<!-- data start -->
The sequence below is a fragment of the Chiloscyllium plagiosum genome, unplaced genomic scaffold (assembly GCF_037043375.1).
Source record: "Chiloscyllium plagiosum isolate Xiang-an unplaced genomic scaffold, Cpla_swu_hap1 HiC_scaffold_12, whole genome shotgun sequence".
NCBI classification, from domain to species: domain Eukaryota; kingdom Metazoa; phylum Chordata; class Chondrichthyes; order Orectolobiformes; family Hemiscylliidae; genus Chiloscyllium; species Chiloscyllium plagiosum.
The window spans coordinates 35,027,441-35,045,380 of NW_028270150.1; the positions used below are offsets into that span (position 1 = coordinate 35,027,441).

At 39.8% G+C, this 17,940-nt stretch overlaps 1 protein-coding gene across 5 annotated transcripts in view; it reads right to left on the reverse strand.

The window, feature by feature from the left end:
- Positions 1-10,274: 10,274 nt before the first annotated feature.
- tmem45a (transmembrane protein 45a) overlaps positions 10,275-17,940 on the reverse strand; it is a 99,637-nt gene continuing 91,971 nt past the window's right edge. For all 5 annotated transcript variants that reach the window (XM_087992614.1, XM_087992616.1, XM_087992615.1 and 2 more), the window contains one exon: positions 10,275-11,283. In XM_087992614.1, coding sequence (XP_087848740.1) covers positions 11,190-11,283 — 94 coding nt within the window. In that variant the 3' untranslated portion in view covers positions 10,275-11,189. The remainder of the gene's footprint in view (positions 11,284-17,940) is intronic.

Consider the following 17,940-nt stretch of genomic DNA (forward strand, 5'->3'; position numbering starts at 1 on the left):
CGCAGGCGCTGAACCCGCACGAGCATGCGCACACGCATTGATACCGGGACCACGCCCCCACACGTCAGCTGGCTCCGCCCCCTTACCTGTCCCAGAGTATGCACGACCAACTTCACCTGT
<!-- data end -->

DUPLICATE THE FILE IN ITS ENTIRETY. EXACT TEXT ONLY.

The sequence below is a fragment of the Chiloscyllium plagiosum genome, unplaced genomic scaffold (assembly GCF_037043375.1).
Source record: "Chiloscyllium plagiosum isolate Xiang-an unplaced genomic scaffold, Cpla_swu_hap1 HiC_scaffold_12, whole genome shotgun sequence".
NCBI classification, from domain to species: domain Eukaryota; kingdom Metazoa; phylum Chordata; class Chondrichthyes; order Orectolobiformes; family Hemiscylliidae; genus Chiloscyllium; species Chiloscyllium plagiosum.
The window spans coordinates 35,027,441-35,045,380 of NW_028270150.1; the positions used below are offsets into that span (position 1 = coordinate 35,027,441).

At 39.8% G+C, this 17,940-nt stretch overlaps 1 protein-coding gene across 5 annotated transcripts in view; it reads right to left on the reverse strand.

The window, feature by feature from the left end:
- Positions 1-10,274: 10,274 nt before the first annotated feature.
- tmem45a (transmembrane protein 45a) overlaps positions 10,275-17,940 on the reverse strand; it is a 99,637-nt gene continuing 91,971 nt past the window's right edge. For all 5 annotated transcript variants that reach the window (XM_087992614.1, XM_087992616.1, XM_087992615.1 and 2 more), the window contains one exon: positions 10,275-11,283. In XM_087992614.1, coding sequence (XP_087848740.1) covers positions 11,190-11,283 — 94 coding nt within the window. In that variant the 3' untranslated portion in view covers positions 10,275-11,189. The remainder of the gene's footprint in view (positions 11,284-17,940) is intronic.

Consider the following 17,940-nt stretch of genomic DNA (forward strand, 5'->3'; position numbering starts at 1 on the left):
CGCAGGCGCTGAACCCGCACGAGCATGCGCACACGCATTGATACCGGGACCACGCCCCCACACGTCAGCTGGCTCCGCCCCCTTACCTGTCCCAGAGTATGCACGACCAACTTCACCTGT